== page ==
OAKDALE, Minn. — The state of Minnesota is opening another large-scale COVID-19 community vaccination site as more state residents become eligible to be immunized.
Governor Tim Walz made the announcement Thursday that the state's eighth permanent vaccination site at Inwood Oaks event center in Oakdale will begin giving immunizations this week. The Oakdale site joins similar clinics in Minneapolis, Duluth, Rochester, Bloomington, Saint Paul, St. Cloud, and Mankato.
“Across the state, we continue to build an expansive network to bring vaccines directly to Minnesotans in their communities. Our Community Vaccine Program remains a key component of this life-saving network,” said Governor Walz. “The Community Vaccination sites are getting shots into arms safely and efficiently, and this new location will help us reach more Minnesotans 16 years and up.”
As of March 30, all Minnesotans 16 years of age and older are eligible for COVID-19 vaccinations, and state health officials are anticipating an influx of doses from the federal government and other sources.
Those who have not been vaccinated are encouraged to sign up for the Minnesota COVID-19 Vaccine Connector, which notifies users about vaccine opportunities near them. Minnesotans signed up for the Vaccine Connector that are currently eligible for the vaccine could be randomly selected for an appointment at a community site, including the new one in Oakdale. The Connector also contacts them directly if they are eligible to make an appointment.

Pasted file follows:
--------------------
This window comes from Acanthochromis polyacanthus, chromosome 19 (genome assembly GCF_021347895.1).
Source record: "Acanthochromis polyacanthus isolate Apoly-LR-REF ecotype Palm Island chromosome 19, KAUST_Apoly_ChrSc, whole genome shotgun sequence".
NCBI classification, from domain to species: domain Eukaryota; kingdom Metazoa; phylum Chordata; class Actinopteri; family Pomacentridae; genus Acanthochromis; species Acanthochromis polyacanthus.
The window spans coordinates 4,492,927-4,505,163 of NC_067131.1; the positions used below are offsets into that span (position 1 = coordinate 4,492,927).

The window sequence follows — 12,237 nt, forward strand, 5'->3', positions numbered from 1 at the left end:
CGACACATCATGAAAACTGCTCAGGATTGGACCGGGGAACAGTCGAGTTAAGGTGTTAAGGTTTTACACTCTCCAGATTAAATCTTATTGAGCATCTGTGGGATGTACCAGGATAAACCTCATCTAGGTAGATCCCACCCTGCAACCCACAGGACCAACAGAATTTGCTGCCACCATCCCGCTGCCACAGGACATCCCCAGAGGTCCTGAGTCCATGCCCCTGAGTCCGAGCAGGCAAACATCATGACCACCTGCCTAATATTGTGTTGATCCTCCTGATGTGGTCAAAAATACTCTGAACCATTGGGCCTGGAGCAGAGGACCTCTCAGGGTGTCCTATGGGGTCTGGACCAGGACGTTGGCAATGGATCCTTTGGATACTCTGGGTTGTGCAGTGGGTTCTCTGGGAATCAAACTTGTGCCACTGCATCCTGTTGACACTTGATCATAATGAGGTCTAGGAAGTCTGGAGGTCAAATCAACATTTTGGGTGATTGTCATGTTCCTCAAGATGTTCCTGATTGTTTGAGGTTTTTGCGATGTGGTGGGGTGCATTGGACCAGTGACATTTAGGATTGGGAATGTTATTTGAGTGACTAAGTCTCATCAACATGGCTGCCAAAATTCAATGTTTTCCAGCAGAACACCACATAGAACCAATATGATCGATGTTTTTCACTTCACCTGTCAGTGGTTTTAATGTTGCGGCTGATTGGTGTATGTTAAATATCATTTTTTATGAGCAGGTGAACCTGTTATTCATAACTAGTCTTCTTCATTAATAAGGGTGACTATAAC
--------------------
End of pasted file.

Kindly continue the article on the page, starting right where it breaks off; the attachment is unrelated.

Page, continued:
On Tuesday, the first day vaccine eligibility was opened to more Minnesotans, Walz and former Governor Tim Pawlenty visited a temporary community clinic at the Minnesota Vikings facility in Eagan to get their vaccinations side by side.
Pawlenty, a Republican, said getting the vaccine isn't just "Minnesota Nice" -- it's "Minnesota smart." He said as a sign of bipartisanship, he and Walz will get their vaccinations side-by-side in opposite arms. Pawlenty will get his shot in his right arm, while Walz will get it on his left arm.
"He wanted to hold hands, but I told him that goes too far," Pawlenty joked.
Asked about partisan hesitancy around getting the vaccine, Pawlenty agreed that Republicans may have more distrust about it. He emphasized, however, that numerous reputable organizations have verified the vaccines' safety and effectiveness.